- Hyundai Motorsport set to continue its strongest start to a WRC season as the team returns to the Americas for Rally Argentina, the fourth round of the 2016 Championship
- The team is aiming for its third podium finish with the New Generation i20 WRC, which has already shown good pace in the opening three rounds of the season
- Thierry Neuville and Dani Sordo will drive for Hyundai Shell World Rally Team, whilst Hayden Paddon will fly the Hyundai Mobis World Rally Team banner.
- Hyundai Motorsport is looking to continue the positive start to the FIA World Rally Championship (WRC) season as the team takes on Rally Argentina, the fourth event of the 2016 season.
The New Generation i20 WRC has already demonstrated its competitiveness in each of the three rounds of the Championship so far - in Monte-Carlo, Sweden and Mexico - and the team will now target its first-ever podium in Argentina.
Hyundai Motorsport will touch down in Villa Carlos Paz with considerable momentum after claiming its first back-to-back podium finishes in WRC with Thierry Neuville taking third in Monte-Carlo and Hayden Paddon finishing second in Sweden. This pair of podiums was then followed by Dani Sordo’s fourth place in Rally Mexico - a combination of results that makes for the team’s strongest start since it entered WRC in 2014.
Rally Argentina is a challenging event - Neuville and Sordo’s best results are both fifth-place finishes, achieved in 2014 and 2015 respectively. Neuville and co-driver Nicolas Gilsoul will this year take to the #3 New Generation i20 WRC with Sordo and Marc Martí in the #4 car, both crews competing under the Hyundai Shell World Rally Team banner.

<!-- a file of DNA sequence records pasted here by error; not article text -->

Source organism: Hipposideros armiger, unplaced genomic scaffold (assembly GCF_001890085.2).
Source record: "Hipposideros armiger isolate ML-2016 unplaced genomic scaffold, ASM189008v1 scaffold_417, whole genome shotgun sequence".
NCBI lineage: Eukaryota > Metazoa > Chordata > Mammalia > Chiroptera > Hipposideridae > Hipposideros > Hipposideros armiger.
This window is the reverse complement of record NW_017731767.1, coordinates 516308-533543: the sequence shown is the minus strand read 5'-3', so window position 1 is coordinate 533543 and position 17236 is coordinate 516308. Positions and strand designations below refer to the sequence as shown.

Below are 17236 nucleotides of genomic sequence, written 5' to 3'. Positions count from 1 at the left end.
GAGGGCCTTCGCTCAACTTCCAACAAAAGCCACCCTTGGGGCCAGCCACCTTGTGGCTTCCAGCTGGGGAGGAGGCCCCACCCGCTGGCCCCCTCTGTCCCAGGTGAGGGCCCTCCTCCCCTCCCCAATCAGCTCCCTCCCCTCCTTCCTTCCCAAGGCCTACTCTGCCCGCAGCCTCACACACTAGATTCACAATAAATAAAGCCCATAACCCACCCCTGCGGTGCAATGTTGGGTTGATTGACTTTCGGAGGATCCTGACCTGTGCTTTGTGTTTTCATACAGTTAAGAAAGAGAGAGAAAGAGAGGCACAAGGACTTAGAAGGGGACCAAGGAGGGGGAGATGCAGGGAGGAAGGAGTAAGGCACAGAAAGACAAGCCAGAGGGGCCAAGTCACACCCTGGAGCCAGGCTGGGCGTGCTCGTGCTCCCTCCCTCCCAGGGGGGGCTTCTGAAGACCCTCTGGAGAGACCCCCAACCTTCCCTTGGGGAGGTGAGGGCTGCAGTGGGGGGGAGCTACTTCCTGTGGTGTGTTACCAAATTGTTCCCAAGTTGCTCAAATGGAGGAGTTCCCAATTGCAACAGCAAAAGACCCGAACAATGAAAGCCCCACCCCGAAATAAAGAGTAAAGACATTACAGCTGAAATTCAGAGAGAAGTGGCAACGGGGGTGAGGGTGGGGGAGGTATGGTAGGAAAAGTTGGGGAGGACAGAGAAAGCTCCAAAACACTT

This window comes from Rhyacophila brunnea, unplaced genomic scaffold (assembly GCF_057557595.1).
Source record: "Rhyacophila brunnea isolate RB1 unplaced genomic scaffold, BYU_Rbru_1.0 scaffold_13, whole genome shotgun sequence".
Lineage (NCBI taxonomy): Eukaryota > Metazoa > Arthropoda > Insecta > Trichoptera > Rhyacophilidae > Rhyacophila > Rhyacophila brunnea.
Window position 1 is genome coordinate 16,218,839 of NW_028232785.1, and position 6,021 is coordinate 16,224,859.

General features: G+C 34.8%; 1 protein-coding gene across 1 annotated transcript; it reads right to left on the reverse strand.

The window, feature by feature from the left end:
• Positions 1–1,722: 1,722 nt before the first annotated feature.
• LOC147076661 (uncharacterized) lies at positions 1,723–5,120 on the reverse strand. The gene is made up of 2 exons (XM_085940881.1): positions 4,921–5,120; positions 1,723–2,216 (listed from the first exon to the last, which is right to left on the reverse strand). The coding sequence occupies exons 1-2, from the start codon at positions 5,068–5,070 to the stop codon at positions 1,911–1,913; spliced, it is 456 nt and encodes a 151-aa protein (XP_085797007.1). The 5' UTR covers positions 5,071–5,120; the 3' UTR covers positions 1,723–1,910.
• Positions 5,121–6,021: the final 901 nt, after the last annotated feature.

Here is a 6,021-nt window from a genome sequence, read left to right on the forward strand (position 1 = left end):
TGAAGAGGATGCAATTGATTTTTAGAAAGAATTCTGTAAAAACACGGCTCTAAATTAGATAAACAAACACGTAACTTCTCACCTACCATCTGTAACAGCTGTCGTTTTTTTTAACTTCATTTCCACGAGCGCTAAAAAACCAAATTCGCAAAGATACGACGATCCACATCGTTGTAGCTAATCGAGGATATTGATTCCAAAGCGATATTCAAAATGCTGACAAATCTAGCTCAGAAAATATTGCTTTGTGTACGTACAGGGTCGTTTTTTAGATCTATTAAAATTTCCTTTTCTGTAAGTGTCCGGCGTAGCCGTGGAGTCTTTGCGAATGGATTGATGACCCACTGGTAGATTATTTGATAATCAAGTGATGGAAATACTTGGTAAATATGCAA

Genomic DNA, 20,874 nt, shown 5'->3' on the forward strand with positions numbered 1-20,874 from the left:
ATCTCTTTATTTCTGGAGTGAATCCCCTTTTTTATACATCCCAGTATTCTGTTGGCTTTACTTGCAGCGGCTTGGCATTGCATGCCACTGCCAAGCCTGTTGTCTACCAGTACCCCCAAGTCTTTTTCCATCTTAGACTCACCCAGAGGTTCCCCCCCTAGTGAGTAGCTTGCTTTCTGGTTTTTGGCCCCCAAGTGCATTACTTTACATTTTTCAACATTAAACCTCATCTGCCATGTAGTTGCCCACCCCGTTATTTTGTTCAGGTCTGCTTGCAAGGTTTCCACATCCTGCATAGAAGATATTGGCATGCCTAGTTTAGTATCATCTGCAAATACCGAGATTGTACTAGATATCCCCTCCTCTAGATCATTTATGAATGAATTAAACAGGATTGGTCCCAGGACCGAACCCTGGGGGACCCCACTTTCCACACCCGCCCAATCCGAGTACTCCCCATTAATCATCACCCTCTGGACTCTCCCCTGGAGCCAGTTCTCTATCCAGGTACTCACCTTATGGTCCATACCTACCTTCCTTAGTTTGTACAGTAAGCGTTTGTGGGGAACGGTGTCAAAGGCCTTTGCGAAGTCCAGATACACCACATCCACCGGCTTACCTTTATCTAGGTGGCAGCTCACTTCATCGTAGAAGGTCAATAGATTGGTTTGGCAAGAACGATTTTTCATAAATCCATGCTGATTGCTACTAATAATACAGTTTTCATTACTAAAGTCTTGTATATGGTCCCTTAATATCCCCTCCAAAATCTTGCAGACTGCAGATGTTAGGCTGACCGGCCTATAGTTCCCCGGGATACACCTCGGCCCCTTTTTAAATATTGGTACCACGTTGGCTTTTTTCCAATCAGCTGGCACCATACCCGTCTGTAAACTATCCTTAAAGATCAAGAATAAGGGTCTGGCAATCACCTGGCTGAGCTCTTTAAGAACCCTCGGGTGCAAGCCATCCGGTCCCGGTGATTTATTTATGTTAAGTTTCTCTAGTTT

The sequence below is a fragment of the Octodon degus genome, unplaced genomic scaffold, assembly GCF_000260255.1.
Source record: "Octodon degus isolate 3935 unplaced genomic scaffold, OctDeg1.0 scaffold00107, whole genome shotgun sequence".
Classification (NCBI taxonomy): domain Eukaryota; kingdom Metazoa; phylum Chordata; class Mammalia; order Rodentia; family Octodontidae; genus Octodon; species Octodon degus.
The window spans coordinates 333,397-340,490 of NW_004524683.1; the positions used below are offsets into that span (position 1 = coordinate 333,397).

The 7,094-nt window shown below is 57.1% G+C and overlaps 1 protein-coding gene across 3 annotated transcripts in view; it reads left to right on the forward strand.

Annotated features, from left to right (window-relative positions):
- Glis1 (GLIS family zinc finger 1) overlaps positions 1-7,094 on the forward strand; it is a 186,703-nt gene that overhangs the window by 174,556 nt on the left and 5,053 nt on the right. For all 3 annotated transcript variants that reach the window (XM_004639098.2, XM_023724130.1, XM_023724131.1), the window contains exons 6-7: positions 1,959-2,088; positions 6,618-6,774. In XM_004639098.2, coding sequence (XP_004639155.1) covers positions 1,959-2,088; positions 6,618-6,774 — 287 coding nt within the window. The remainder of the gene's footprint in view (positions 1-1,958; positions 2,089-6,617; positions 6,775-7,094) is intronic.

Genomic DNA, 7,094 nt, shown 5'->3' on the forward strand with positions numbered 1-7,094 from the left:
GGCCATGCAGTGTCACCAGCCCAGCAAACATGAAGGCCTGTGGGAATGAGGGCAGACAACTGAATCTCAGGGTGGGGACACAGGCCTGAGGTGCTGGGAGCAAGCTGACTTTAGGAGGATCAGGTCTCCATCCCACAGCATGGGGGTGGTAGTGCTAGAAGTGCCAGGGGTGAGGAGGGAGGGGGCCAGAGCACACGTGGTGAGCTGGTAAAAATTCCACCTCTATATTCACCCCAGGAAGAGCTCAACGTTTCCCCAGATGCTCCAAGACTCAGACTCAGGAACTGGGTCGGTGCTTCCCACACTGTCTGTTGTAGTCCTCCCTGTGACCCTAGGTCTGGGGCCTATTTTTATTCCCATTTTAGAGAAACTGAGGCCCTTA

Paddon and co-driver John Kennard have only driven Argentina once before with Hyundai Motorsport and will line up in the #20 car for the Hyundai Mobis World Rally Team. The Kiwi pair will use this year’s running to gain more valuable experience.
Rally Argentina was first held in 1980 but settled into its current home of Villa Carlos Paz, situated 700km out of Buenos Aires, in 1984 after a short stint in the Bariloche region of southern Argentina.
Drivers will use gravel suspension on the Argentinian stages that range from the softer valley roads of Santa Rosa de Calamuchita to the harsh and rocky lunar mountain roads of Traslasierra. Roads may become heavily rutted by the second pass and drivers will raise their ride height to deal with the tyre-tracks that can potentially push a car from the road. They will face further obstacles in the form of watercourse crossings in the rally’s valley sections and the risk of fog along its mountainous stretches.
With testing prohibited outside of Europe, the team carried out a four-day test in northern Portugal at the start of April in order to prepare for Rally Argentina. Work concentrated on set-up work and reliability tests in conditions similar to those that will be encountered next weekend.
We head to Argentina with a lot of momentum after our performances at the first three rallies of the year. We have two podiums and a fourth-place finish in those three events, so it is our best start to a year of WRC competition - we want to keep this going! Rally Argentina is a tough event that is well known for how hard it is on the cars as well as the drivers, so it will be a good test for our New Generation i20 WRC. The new car has already proven itself on the gravel of Mexico but Argentina is a different beast and we will approach it with all of the experience our team has gained in previous years at the event. There are some new roads featured in this year’s stages and this should level the playing field, allowing us to really assess the New Generation i20 WRC against our competitors. The whole team is very motivated to maintain our strong start to the season.Michel NandanTeam Principal